I’m pretty sure schools created picture day to ruin my life.
I start planning our picture day attack twelve hours in advance because we have to be there early. Like at least fifteen minutes BEFORE our alloted time slot since, in the school’s infinite wisdom, FOUR OTHER FAMILIES have the SAME TIME SLOT. Plus, anyone who shows up early just gets put on the list in the order they appear. And we all want to be out of there by nine. WE ONLY HAVE THREE HOURS TO DO EVERYTHING!
Step one of the plan is to explain to my son that tomorrow is picture day.
E responds: I WANT TO WEAR MY SOCCER CLOTHES.
His soccer clothes are the many uniforms that he has collected from various soccer teams and a soccer obsessed father and godfather. Most of which are currently in the wash. And four out of five are SHORTS and tomorrow is a high of fifty-four degrees in the South (which translates into Yankee as dressing like it’s thirty degrees).
I should’ve just given up there. But he didn’t come by his stubborn by accident. So I move on to step two.
This step is influenced by the fact that our preschool allows for sibling pictures and consists of sorting through the kids’ clothing for matching without noticeably matching outfits. I accidently color code them blue and pink. But I’m okay with it because it turns out we don’t dress our kids like picture day preps on a regular basis so I have three choices. Two of which clash.
I show E his outfit with the glee that only a mom which delusions of kids tilting their heads to the left JUST A LITTLE MORE and holding that adorable smiling. And I add the promise that he can change into his soccer clothes (minus the shorts) just minutes after the picture is taken.
He falls asleep ten minutes later. I remain delusional until morning.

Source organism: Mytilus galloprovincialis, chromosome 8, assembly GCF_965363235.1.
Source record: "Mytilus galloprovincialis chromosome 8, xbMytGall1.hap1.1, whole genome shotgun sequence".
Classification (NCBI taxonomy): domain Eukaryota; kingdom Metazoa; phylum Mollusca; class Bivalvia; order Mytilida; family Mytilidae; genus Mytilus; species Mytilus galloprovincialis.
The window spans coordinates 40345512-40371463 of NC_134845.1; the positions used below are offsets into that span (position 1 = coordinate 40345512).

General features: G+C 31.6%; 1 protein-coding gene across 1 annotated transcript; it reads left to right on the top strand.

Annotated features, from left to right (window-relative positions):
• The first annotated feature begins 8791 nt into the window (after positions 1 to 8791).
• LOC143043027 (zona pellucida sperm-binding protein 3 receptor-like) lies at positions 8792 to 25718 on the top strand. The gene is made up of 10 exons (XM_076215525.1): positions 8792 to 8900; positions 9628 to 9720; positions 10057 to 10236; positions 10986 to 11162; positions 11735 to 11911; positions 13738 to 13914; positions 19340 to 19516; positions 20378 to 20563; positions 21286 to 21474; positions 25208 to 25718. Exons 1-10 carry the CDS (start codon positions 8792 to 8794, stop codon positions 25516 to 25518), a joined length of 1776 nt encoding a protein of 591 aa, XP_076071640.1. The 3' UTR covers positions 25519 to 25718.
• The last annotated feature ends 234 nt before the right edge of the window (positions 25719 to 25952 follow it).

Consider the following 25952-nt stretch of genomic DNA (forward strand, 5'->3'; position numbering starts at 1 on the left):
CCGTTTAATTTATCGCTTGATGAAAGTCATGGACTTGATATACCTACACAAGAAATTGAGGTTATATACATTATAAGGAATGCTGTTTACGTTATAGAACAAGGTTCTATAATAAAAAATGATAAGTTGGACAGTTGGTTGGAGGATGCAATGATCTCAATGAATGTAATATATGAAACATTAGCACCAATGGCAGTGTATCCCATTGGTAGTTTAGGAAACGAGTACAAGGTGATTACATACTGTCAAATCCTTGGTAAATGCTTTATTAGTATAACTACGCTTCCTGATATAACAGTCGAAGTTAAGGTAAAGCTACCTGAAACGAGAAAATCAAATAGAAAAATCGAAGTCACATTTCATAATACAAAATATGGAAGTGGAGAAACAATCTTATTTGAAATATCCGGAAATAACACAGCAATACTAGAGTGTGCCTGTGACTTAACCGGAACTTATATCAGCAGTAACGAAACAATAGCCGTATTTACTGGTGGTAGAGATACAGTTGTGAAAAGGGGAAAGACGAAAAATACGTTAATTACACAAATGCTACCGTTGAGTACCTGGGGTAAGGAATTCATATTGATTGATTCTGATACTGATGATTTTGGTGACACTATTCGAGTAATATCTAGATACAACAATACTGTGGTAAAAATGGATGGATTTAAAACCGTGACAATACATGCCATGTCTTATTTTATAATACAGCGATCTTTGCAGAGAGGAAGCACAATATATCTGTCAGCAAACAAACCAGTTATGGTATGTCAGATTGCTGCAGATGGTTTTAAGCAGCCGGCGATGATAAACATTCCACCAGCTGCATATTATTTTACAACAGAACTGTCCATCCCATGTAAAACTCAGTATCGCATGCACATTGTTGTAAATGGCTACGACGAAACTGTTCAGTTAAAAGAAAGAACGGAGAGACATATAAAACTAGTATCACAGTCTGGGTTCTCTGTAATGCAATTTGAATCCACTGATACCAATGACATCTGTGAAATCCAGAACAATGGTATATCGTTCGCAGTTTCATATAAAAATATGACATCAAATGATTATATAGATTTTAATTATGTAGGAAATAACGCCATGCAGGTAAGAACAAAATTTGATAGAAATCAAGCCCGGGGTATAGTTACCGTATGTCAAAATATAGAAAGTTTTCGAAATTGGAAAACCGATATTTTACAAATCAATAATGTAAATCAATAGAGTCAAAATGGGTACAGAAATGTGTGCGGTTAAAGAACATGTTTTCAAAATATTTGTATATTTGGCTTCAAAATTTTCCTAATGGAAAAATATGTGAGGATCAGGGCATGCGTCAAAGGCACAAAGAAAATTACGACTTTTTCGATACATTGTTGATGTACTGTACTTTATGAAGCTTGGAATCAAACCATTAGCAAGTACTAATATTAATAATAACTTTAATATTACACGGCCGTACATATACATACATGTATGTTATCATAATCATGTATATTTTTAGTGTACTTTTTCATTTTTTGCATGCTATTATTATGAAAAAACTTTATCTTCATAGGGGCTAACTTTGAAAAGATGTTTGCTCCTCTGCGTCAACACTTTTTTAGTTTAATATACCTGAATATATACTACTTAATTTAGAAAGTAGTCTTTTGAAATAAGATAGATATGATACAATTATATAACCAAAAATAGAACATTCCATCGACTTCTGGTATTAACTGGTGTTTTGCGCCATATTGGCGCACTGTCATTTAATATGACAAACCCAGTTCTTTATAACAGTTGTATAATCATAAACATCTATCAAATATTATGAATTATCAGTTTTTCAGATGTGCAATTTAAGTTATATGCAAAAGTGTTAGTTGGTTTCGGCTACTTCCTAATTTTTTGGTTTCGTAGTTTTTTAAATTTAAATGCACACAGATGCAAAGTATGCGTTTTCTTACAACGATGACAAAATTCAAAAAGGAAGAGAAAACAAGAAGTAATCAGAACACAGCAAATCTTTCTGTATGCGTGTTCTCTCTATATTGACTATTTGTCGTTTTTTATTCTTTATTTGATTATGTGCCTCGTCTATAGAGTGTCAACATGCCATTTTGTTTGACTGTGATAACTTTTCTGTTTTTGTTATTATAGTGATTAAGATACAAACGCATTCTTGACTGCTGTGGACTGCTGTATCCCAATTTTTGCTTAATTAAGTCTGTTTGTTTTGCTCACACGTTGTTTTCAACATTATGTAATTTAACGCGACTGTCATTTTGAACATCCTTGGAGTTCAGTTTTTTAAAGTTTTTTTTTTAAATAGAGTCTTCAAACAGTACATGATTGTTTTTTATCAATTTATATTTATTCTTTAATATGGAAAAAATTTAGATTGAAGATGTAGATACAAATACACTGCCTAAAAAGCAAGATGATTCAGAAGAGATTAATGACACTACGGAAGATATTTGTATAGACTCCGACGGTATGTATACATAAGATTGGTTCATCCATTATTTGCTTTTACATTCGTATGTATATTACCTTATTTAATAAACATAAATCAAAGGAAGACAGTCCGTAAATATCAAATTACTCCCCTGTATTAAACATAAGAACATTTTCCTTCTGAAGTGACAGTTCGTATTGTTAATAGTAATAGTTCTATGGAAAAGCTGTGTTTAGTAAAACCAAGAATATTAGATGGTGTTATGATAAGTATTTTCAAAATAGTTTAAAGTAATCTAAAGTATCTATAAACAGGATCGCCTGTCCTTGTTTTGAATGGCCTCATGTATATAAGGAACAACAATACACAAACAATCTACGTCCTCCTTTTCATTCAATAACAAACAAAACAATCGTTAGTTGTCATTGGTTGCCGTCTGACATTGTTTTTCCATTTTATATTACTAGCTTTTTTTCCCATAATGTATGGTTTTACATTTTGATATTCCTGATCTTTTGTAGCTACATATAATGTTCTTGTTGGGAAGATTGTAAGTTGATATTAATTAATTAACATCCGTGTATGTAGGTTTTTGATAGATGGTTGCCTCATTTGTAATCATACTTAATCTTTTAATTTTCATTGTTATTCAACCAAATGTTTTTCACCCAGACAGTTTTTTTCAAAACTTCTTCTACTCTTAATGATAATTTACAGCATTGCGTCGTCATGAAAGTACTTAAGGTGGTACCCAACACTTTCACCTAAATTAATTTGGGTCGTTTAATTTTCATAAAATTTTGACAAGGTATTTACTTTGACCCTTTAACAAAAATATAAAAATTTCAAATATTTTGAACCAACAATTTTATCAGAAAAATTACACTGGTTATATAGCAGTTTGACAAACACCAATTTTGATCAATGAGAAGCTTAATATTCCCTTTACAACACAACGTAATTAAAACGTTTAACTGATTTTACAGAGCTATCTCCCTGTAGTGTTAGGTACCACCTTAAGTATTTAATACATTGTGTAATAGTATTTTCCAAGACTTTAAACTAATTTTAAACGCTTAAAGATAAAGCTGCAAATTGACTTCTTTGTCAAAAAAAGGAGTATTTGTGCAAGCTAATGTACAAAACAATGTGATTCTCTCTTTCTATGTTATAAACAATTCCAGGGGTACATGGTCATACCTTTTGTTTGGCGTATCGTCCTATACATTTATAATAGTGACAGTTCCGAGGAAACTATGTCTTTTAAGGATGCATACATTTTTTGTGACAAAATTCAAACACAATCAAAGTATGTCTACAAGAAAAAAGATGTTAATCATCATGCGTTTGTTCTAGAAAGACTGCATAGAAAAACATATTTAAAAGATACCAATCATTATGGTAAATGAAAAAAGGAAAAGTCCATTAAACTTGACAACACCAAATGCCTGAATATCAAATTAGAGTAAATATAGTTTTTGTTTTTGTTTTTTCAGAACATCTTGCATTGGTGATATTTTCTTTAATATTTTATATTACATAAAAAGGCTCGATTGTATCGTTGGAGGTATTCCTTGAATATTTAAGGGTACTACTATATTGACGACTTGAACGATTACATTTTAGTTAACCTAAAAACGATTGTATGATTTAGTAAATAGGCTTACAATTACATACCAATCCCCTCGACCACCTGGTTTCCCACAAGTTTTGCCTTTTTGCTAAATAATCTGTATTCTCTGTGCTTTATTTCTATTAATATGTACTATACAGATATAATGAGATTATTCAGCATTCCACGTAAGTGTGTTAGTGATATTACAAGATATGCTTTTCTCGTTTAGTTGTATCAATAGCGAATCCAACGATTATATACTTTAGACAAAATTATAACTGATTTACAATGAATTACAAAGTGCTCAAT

We wake up, and I spend the first hour and a half trying implement step 3, also known as getting dressed, with a variety of bribes, punishments and positive parenting techniques (at least four) to make my vision, of beautiful babies in sweater dresses and button-downs captured perched on a white chair in front of a blue cloudy background of serenity, a reality
Instead, I see a half-naked boy running around screaming I HATE PICTURES and a little girl in the pink dress and ONE WINTER GLOVE who won’t take her coat off.
And, of course, once we arrive at school, we get booted out of line. TWICE. Because N is SMILING so she MUST BE OKAY STANDING THERE FOR TEN MORE MINUTES. Bad call school people. Because those were her final ten minutes of smiling. Once she goes in front of the camera, she cries. And cries. And the photographer thinks he can solve it by poking her in the stomach and speaking in a high-pitched voice that causes the neighborhood dogs to hump legs. Unless we are going for the desperately reaching for me with her pathetic lip pout look, I think that we’re done.
And my son? He eventually goes to school. With clothing on. I see this as a major victory. Because I am again firmly grounded in reality.
Here are my picture day photos:
And I didn’t even get a picture of N in her dress. But I do have a video clip which MAYBE, JUST MAYBE, makes up for the torture of picture day. Mostly because I asked: What do we say to Mama for all her hard work?
Or perhaps: N, say thank you.